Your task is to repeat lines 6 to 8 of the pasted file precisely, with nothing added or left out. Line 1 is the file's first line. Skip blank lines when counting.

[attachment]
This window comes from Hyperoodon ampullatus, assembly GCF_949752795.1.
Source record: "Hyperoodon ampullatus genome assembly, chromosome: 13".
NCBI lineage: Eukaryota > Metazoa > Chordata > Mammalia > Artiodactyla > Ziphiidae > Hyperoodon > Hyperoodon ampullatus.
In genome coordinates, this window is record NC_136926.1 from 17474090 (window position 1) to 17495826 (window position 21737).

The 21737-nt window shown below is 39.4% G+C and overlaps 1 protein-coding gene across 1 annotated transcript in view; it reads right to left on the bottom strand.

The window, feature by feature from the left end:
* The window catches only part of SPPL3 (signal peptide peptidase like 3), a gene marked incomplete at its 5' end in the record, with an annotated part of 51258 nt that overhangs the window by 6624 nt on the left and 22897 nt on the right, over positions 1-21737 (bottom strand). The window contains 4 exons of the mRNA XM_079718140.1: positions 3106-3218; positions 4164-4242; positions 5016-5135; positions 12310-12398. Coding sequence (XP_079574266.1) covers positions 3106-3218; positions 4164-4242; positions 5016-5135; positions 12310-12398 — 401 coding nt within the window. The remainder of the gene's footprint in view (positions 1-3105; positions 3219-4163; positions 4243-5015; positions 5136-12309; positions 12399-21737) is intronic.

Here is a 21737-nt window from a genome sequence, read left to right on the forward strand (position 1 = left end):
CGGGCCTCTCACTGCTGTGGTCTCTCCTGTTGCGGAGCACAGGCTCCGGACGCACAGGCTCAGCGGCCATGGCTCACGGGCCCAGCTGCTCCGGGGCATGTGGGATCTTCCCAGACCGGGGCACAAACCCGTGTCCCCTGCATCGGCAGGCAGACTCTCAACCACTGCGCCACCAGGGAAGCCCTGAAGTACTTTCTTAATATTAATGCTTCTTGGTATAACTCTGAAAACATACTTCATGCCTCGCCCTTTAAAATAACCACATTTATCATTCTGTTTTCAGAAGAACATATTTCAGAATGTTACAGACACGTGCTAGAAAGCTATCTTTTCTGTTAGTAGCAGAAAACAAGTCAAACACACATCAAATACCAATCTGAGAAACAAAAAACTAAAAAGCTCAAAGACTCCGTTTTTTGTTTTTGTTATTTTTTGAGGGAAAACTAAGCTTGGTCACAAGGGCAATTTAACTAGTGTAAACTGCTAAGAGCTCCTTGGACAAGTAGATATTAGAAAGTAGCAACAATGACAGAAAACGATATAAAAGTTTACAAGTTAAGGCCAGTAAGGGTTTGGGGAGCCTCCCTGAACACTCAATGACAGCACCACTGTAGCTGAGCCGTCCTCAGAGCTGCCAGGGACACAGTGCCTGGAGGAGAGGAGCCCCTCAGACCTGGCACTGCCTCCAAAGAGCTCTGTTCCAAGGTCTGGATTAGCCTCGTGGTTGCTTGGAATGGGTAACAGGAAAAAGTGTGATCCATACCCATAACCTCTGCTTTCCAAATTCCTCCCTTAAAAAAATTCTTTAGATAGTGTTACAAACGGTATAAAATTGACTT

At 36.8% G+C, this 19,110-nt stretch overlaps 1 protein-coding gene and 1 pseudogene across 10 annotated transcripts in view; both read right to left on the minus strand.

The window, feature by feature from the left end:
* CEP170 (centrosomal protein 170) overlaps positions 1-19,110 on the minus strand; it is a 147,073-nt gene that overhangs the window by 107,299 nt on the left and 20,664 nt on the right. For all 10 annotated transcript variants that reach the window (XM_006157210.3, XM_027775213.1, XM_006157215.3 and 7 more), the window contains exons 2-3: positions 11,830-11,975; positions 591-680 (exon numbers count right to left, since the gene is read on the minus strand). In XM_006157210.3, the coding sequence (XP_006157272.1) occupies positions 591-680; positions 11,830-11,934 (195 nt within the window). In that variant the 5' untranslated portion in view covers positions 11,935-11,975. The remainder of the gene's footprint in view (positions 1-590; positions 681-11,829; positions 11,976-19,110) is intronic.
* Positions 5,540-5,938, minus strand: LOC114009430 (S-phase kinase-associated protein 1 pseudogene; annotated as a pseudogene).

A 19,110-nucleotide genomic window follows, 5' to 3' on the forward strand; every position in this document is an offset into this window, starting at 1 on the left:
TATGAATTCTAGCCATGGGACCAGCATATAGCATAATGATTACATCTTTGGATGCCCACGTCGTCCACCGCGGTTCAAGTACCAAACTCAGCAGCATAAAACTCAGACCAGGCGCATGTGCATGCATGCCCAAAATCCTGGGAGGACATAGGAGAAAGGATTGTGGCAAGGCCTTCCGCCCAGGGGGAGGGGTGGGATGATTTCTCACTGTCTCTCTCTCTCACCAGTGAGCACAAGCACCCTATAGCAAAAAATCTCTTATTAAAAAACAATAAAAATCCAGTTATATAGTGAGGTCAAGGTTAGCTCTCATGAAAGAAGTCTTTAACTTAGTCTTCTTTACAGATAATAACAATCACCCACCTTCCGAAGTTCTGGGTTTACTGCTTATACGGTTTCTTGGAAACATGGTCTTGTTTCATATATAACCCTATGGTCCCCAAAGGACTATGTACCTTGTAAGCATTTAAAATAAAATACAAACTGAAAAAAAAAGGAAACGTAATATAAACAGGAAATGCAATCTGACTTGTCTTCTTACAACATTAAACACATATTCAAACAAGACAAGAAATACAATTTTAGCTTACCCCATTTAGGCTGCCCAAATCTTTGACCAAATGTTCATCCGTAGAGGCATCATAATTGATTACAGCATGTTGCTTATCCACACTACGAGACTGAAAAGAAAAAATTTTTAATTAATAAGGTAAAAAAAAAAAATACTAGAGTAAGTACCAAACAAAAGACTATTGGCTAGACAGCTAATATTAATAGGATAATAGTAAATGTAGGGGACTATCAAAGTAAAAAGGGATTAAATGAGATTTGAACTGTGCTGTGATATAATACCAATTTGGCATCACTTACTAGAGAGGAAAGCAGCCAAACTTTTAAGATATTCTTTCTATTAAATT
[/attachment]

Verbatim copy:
The window, feature by feature from the left end:
* The window catches only part of SPPL3 (signal peptide peptidase like 3), a gene marked incomplete at its 5' end in the record, with an annotated part of 51258 nt that overhangs the window by 6624 nt on the left and 22897 nt on the right, over positions 1-21737 (bottom strand). The window contains 4 exons of the mRNA XM_079718140.1: positions 3106-3218; positions 4164-4242; positions 5016-5135; positions 12310-12398. Coding sequence (XP_079574266.1) covers positions 3106-3218; positions 4164-4242; positions 5016-5135; positions 12310-12398 — 401 coding nt within the window. The remainder of the gene's footprint in view (positions 1-3105; positions 3219-4163; positions 4243-5015; positions 5136-12309; positions 12399-21737) is intronic.

Here is a 21737-nt window from a genome sequence, read left to right on the forward strand (position 1 = left end):